The words "Follow Your Passions" will forever be inscribed in concrete on the corner of Pacific Coast Highway and Main Street.
Sean Collins, the founder of Surfline.com, wrote the phrase when he was inducted into the Surfers Hall of Fame in 2008 and lived by those words. The influential surfer dedicated his life to following waves, tracking winds and sharing stories of swells with the world.
Sean Collins, founder and president of Surfline.com, died at age 59.
LEONARD ORTIZ, THE ORANGE COUNTY REGISTER
Collins died Monday and was taken to Hoag Hospital in Newport Beach, according to the Orange County Coroner's Office. The Seal Beach resident was 59.
His youngest son, A.J., said Collins was playing tennis at his club in Newport about 2 p.m. when he died suddenly from a heart attack. The family was together, trying to grapple with the news.
For the surf community, his sudden death is a loss of one of the most influential surfers in the world who changed the way people sought out waves around the world.
Collins founded the Huntington Beach-based Surfline, which started as a phone service and became one of the most powerful surf forecasting web sites in the world, guiding surfers who once aimlessly searched for waves but now had information readily available to predict the best windows for waves.
Peter "P.T." Townend, surfing's first world champion, remembers Collins coming to a meeting at Surfing Magazine and explaining this new phone service.
"We were all going 'We don't know if that will ever work," he recalled. "And now look at us. It's the No. 1 communication to our world."
"We've all ridden more waves because of Sean Collins. It's that simple."
Collins started tracking weather patterns while spending hours at sea with his father on a sailboat. He had no formal training, just a few courses and a passion.
By the early 1980s, friends would ask for his advice on where to hit the waves. Then surfers he didn't know started calling.
He teamed up with some Orange County businessmen to help create a phone line called Surfline. He eventually ended up buying that company and launching the largest surf forecast web site in the world.
"People tell us we can't do it, and we're going to try that much harder," Collins said in his Hall of Fame induction speech.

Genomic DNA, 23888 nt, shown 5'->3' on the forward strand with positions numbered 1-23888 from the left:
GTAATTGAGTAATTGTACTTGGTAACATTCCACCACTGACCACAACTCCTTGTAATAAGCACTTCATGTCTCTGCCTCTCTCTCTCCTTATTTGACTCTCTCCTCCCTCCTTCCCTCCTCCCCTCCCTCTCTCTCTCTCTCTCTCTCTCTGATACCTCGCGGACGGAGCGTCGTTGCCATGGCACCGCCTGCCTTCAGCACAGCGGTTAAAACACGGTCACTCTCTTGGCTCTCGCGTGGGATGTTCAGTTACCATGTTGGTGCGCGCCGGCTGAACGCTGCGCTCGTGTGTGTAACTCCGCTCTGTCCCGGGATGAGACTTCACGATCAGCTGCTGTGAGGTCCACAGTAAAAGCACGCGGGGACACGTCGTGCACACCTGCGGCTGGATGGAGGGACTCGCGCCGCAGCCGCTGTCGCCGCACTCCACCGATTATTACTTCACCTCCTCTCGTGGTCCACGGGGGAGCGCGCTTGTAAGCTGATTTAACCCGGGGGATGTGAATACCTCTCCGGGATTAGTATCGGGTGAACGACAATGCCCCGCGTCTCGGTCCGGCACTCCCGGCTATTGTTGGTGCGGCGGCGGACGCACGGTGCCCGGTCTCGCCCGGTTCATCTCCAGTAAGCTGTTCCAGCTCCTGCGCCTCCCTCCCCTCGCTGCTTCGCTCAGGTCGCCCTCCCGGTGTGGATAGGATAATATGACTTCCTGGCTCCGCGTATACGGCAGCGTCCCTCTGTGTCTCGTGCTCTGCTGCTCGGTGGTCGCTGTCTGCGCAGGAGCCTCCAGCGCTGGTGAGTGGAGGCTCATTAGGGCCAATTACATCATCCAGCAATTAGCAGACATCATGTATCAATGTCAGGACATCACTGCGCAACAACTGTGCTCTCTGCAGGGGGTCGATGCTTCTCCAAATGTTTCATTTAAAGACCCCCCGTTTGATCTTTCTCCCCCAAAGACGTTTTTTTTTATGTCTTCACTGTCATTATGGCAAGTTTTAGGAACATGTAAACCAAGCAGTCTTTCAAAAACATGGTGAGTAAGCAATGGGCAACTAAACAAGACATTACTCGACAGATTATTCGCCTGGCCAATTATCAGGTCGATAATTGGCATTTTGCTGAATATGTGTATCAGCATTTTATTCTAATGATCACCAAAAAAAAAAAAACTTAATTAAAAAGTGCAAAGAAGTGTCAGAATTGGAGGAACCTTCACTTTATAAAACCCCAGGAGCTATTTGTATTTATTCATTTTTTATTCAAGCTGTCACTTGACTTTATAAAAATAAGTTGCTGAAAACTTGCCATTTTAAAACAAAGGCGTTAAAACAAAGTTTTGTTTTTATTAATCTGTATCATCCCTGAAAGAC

The soft-spoken surfer help the everyday surfer who wanted to get some waves before work in the morning or the world's best surfers looking for secret, undiscovered spots. He advised organizers of the world's biggest surf contests of the best days to hold the events.
Government agencies asked for his advice about sand replenishment projects, and he personally sent out alerts to lifeguards and news agencies when big waves were on the way that could threaten beachfront homes.
Collins often told stories about Federales in Mexico in the '80s who thought he worked for the CIA when they uncovered strange-looking machines in his car.
He traveled south to Mexico often when big swells hit, sometimes cutting it very close to destructive hurricanes that hit so he could find the best waves. He was part of an a team that discovered Cortes Bank, a wave only an elite group of surfers can tackle that rarely breaks and only in the best conditions.
One of his favorite things was family surf trips he took with his two sons, Tyler and A.J.
"My No. 1 priority now is surfing with my kids,'' he said in an OC Register article in 2005. "We got some incredibly good sessions. It's great taking off on a big wave and having my kids see me and hoot at me."
Collins was named one of the 25 Most Influential Surfers of the Century by Surfer Magazine in the summer of 1999, the Eighth Most Powerful Surfer in the Surf Industry by Surfer Magazine in the summer of 2002. He sold Surfline in 2000, but stayed on as president and chief forecaster, heading the forecast team. He traveled the world seeking the best waves, and photographed and documented many of his surf sessions.
A few years ago, the Register interviewed Collins about his work for a story about having the best job in O.C.
"I founded the site because I saw a need, but primarily because I wanted to follow my passions and wanted to control my own future. I believe the real secret of my success was to surround myself with really good people who could help to build our business," he said.
"The personal payoff is the lifestyle of continuing to be able to chase great surf around the world while getting paid for it, and I couldn't do that without my great team of people."
In a biography on Surfline.com, he said this about the secret to success: "Really simple things when you think about it. Mostly just follow your passion, try to be a really good person and a good judge of character, and then just surround yourself with a great team and really good people. Add lots of luck and all kinds of great things can happen."
Information about a service is pending. He is survived by his wife Daren, and sons Tyler and A.J.
A personal note on how Sean Collins influenced reporter Laylan Connelly's career.